Mexico's President Enrique Peña Nieto's cousin and the former governor of the State of Mexico were both shot dead as they were resisting the robbery of their car, it was confirmed Tuesday by the office of the Attorney General.
According to the investigation, the shootout took place last Saturday, 3 p.m., local time, in the town of Atlacomulco, in the neighborhood of Colonia 2 de Abril.
Eyewitnesses said they were resisting the assault on their car when they were killed.
Violence is a central issue in July’s presidential election, as Mexican President Enrique Peña Nieto faces an uphill battle to keep his ruling Institutional Revolutionary Party in office.
The most deadly states were Guerrero in the south, followed by the heavily-populated central State of Mexico, and Baja California in the northwest.
As a comparison, the expanding drug war in Mexico claimed 23,000 lives during 2016, according to the annual Armed Conflict Survey by the International Institute for Strategic Studies, IISS.
The drug war began in late 2006 when former President Felipe Calderon unleashed the military on the country's drug cartels — a move immediately backed by a US$1.8 billion military aid package by former U.S. President George W. Bush. Washington provided further annual drug war aid to Mexico through the Merida Initiative since.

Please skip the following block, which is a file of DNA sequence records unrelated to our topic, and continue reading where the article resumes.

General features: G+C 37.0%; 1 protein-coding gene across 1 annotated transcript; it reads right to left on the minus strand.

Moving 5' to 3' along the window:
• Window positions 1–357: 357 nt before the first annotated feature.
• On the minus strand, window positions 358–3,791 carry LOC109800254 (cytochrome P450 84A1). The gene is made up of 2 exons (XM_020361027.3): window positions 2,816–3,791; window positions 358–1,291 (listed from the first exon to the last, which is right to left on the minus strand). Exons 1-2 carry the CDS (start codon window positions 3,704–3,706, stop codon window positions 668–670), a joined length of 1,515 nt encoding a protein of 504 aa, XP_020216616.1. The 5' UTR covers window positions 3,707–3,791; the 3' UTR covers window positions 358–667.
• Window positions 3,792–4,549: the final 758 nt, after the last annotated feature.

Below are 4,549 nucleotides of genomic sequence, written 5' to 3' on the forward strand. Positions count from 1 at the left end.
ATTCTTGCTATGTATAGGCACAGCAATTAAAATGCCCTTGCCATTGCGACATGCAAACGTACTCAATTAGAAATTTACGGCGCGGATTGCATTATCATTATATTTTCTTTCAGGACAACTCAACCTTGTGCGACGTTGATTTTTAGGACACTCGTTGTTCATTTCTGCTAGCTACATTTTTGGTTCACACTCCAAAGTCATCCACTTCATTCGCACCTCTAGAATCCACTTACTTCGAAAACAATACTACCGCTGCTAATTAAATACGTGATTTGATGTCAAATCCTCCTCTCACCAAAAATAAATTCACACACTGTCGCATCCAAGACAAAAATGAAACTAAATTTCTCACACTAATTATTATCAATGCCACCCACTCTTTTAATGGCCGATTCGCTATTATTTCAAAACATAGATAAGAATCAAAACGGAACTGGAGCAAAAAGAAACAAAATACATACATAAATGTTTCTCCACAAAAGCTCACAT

In comparison, the wars in Iraq and Afghanistan claimed 17,000 and 16,000 lives respectively in 2016.
Peña Nieto picked off where Calderon left off, continuing a drug war that has also seen disappearances, torture, rape and systematic impunity.
The militarized drug war also coincides with the crisis against journalists in the country, who often report on its resulting violence — only to be attacked, or as is often the case, murdered.